By Soner Cagaptay
Before the failed military coup on July 15, Turkey was struggling to recover from a bombing and shoot-out that killed 45 people at Istanbul’s Ataturk Airport on June 28. Although the attempted takeover complicates the country’s crackdown on terrorism, its security problems began long before this summer’s turmoil. The three jihadists who planned the attack had been in Turkey for quite some time, having traveled over 750 miles from Syria, rented an apartment in Istanbul, and then assembled bombs for a month. They did so without raising alarm for a simple reason: Turkey itself is radicalizing and the jihadists blended in.
Much of Turkey’s religious turn has to do with President Recep Tayyip Erdogan, the most powerful democratically elected leader in Turkey’s history. He has run the country since 2003, first as prime minister and then as president since 2014. Over the years, he methodically eliminated Kemalism, the revolutionary–secularist Turkish ideology named after Mustafa Kemal Ataturk, the country’s founder. Whereas Ataturk established a strict firewall to prevent religion from seeping into state affairs, and also firmly defined Turkey as a Western country, Erdogan put conservative Islam back into the country’s foreign policy, politics, and education system.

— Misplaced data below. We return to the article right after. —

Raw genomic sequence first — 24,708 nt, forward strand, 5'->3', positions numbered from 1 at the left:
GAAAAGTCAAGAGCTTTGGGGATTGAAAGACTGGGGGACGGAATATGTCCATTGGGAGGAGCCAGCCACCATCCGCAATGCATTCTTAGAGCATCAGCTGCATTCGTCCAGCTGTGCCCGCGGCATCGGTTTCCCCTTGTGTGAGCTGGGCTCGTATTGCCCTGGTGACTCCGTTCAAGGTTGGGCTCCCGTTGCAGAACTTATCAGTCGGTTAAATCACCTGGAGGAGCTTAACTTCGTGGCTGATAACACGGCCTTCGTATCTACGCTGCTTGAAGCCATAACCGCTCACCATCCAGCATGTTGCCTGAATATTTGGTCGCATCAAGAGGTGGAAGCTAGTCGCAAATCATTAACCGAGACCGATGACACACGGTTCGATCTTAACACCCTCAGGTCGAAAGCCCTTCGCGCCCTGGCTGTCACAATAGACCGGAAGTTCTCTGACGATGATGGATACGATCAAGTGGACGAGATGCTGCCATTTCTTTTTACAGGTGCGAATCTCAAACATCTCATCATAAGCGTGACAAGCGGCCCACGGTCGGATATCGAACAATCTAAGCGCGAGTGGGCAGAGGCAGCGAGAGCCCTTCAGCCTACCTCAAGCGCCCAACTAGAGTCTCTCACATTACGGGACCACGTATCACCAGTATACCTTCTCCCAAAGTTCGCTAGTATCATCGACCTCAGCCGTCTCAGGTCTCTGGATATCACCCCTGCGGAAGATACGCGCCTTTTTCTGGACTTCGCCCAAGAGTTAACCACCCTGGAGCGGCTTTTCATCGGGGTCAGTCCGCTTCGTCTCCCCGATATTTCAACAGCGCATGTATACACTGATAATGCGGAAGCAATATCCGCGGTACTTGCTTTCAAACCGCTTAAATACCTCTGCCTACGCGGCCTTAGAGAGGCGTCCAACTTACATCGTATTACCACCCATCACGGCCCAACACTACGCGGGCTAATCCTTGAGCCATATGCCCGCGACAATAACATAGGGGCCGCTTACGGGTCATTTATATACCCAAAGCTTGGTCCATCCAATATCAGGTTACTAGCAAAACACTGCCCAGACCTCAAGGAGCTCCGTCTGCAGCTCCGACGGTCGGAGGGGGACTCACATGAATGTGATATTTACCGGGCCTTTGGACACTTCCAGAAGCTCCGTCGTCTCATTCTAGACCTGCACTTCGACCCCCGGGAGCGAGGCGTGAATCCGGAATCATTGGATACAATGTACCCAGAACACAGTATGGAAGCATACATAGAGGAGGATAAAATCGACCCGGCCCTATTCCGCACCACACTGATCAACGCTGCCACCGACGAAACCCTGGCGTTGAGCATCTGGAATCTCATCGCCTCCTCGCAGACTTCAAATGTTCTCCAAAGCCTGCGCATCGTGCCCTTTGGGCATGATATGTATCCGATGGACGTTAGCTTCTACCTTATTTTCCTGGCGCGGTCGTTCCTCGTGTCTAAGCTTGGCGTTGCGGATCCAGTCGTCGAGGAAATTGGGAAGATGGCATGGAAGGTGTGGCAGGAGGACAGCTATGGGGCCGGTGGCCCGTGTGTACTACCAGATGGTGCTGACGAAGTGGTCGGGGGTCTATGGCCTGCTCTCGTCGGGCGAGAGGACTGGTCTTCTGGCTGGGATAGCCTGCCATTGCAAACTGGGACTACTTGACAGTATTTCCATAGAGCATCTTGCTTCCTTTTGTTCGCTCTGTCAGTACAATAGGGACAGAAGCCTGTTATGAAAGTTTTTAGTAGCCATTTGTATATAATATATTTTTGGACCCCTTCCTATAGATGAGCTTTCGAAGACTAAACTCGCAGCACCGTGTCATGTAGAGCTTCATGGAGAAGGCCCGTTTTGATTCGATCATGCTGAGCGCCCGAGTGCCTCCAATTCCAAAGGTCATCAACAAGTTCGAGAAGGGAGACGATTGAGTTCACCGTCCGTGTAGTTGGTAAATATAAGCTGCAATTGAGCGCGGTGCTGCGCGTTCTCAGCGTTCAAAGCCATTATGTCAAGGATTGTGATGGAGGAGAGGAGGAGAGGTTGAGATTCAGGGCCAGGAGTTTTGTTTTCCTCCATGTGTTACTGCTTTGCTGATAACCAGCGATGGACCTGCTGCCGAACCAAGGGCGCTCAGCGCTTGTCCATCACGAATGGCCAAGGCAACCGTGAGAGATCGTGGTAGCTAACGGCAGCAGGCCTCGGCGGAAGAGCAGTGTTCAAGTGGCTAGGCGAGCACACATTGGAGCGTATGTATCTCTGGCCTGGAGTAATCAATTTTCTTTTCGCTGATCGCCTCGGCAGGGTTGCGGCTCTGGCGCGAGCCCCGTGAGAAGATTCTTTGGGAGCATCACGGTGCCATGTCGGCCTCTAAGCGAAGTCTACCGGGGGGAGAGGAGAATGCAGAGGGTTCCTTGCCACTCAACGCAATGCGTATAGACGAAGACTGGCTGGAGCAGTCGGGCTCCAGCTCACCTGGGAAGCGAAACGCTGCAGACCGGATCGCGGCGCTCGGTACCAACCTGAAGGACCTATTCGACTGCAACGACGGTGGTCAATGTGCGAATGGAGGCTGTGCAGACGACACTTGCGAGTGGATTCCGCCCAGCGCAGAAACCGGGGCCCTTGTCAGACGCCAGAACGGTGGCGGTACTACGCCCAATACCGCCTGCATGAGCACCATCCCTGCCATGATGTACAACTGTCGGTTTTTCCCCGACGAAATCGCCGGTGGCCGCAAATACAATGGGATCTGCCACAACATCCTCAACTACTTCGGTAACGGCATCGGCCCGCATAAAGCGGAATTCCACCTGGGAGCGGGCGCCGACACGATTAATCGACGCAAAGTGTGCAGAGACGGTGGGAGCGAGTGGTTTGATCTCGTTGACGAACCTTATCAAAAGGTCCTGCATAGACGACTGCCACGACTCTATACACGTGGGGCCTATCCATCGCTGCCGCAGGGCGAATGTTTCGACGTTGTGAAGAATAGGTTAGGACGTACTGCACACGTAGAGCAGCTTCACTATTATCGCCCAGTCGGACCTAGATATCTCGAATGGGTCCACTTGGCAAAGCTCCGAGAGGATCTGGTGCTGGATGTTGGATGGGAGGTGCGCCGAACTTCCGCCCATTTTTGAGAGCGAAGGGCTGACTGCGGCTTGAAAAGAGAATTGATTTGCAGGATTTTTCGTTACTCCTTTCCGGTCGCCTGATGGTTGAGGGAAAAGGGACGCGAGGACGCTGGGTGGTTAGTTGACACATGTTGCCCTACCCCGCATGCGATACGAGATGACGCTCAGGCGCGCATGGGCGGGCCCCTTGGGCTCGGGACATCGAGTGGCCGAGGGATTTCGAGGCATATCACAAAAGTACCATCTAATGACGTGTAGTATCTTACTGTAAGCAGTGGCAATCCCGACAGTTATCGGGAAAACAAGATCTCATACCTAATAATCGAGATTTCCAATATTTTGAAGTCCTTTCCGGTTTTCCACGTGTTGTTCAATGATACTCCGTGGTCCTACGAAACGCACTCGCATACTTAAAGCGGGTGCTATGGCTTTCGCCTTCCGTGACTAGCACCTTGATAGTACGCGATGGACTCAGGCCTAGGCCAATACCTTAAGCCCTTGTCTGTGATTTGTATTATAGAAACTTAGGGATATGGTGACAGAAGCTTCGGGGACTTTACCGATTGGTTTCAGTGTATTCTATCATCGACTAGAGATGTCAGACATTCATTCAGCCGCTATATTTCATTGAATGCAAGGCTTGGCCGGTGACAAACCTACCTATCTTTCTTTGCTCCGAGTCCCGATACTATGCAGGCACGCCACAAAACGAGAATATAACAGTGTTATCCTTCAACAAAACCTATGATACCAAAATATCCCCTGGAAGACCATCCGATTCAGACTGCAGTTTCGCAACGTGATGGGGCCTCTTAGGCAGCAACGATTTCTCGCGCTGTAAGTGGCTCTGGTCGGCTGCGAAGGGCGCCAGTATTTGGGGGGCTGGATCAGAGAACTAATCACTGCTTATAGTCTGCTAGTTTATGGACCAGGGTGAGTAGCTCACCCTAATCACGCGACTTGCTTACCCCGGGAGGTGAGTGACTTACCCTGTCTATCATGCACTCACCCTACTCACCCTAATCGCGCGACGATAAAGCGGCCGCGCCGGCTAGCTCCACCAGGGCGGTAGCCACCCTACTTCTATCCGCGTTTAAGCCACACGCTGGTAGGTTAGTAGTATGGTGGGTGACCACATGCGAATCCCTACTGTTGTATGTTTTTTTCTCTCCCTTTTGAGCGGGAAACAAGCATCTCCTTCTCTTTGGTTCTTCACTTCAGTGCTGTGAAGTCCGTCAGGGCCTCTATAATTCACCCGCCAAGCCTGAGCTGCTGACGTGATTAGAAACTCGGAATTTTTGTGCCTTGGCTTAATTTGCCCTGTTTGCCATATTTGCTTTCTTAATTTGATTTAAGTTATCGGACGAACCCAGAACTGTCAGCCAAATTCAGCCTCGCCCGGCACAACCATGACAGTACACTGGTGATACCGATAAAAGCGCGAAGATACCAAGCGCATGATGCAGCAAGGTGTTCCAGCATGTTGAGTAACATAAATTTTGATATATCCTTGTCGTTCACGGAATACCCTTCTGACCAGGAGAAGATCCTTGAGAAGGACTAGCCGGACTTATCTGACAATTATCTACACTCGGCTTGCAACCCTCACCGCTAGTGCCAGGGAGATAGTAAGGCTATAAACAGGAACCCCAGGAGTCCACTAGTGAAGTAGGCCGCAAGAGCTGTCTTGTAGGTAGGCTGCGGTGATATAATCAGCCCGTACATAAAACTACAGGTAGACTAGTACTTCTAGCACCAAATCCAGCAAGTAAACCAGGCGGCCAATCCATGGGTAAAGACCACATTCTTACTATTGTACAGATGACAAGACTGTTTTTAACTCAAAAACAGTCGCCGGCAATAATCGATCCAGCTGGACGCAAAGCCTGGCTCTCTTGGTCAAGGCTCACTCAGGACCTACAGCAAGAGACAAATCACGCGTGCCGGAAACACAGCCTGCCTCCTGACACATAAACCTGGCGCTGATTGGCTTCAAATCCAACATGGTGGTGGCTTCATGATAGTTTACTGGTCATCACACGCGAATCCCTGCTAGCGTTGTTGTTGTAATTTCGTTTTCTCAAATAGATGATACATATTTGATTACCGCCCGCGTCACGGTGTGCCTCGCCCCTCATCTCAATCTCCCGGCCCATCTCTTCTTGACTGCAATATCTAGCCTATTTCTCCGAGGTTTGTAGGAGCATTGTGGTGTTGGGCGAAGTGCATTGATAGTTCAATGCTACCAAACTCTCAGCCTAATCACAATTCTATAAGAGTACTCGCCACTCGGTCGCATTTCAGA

Kemalism required Turkish citizens to treat religion as a private matter and his government actively discriminated against overtly religious people. The tables have now turned. Erdogan considers citizens who are not outwardly conservative to be second class. Displays of religious piety guarantee government contracts, jobs, promotions, and access to power. A headscarf-wearing wife, which is a sign of conservatism, is the surest way to get a job in the Erdogan administration or receive a lucrative government contract. Consider this in light of the fact that only about half of Turkish women cover their heads.